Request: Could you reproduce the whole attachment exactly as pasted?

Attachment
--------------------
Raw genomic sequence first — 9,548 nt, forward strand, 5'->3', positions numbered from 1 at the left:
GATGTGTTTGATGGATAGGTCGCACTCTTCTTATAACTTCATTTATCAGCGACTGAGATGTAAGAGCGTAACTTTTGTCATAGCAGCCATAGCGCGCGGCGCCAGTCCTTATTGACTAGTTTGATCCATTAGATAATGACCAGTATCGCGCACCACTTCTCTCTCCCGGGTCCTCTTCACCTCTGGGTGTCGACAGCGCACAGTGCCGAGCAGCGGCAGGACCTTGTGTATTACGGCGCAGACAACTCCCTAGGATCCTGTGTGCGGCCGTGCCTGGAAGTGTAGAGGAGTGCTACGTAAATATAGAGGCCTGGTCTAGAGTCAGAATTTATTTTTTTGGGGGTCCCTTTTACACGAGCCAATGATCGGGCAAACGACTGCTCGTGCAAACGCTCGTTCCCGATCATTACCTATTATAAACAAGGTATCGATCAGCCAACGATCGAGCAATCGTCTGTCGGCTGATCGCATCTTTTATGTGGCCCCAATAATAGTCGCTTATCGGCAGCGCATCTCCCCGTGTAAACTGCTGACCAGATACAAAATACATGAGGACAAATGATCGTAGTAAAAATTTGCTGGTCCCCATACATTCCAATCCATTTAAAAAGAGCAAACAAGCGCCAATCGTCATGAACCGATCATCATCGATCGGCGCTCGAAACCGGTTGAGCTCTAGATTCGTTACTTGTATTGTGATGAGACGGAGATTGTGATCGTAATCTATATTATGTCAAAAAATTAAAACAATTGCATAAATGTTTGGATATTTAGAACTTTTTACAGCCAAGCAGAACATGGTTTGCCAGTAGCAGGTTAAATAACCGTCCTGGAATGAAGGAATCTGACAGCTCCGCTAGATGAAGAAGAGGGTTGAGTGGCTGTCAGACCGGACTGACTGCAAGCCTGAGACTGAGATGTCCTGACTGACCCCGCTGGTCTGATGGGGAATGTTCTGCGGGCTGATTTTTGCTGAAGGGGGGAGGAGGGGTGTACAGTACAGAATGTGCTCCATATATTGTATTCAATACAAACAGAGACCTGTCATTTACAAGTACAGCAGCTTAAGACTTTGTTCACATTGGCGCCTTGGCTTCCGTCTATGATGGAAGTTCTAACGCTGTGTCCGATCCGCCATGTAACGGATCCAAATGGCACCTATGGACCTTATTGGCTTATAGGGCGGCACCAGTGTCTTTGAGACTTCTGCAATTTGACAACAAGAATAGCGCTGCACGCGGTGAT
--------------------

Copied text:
Raw genomic sequence first — 9,548 nt, forward strand, 5'->3', positions numbered from 1 at the left:
GATGTGTTTGATGGATAGGTCGCACTCTTCTTATAACTTCATTTATCAGCGACTGAGATGTAAGAGCGTAACTTTTGTCATAGCAGCCATAGCGCGCGGCGCCAGTCCTTATTGACTAGTTTGATCCATTAGATAATGACCAGTATCGCGCACCACTTCTCTCTCCCGGGTCCTCTTCACCTCTGGGTGTCGACAGCGCACAGTGCCGAGCAGCGGCAGGACCTTGTGTATTACGGCGCAGACAACTCCCTAGGATCCTGTGTGCGGCCGTGCCTGGAAGTGTAGAGGAGTGCTACGTAAATATAGAGGCCTGGTCTAGAGTCAGAATTTATTTTTTTGGGGGTCCCTTTTACACGAGCCAATGATCGGGCAAACGACTGCTCGTGCAAACGCTCGTTCCCGATCATTACCTATTATAAACAAGGTATCGATCAGCCAACGATCGAGCAATCGTCTGTCGGCTGATCGCATCTTTTATGTGGCCCCAATAATAGTCGCTTATCGGCAGCGCATCTCCCCGTGTAAACTGCTGACCAGATACAAAATACATGAGGACAAATGATCGTAGTAAAAATTTGCTGGTCCCCATACATTCCAATCCATTTAAAAAGAGCAAACAAGCGCCAATCGTCATGAACCGATCATCATCGATCGGCGCTCGAAACCGGTTGAGCTCTAGATTCGTTACTTGTATTGTGATGAGACGGAGATTGTGATCGTAATCTATATTATGTCAAAAAATTAAAACAATTGCATAAATGTTTGGATATTTAGAACTTTTTACAGCCAAGCAGAACATGGTTTGCCAGTAGCAGGTTAAATAACCGTCCTGGAATGAAGGAATCTGACAGCTCCGCTAGATGAAGAAGAGGGTTGAGTGGCTGTCAGACCGGACTGACTGCAAGCCTGAGACTGAGATGTCCTGACTGACCCCGCTGGTCTGATGGGGAATGTTCTGCGGGCTGATTTTTGCTGAAGGGGGGAGGAGGGGTGTACAGTACAGAATGTGCTCCATATATTGTATTCAATACAAACAGAGACCTGTCATTTACAAGTACAGCAGCTTAAGACTTTGTTCACATTGGCGCCTTGGCTTCCGTCTATGATGGAAGTTCTAACGCTGTGTCCGATCCGCCATGTAACGGATCCAAATGGCACCTATGGACCTTATTGGCTTATAGGGCGGCACCAGTGTCTTTGAGACTTCTGCAATTTGACAACAAGAATAGCGCTGCACGCGGTGAT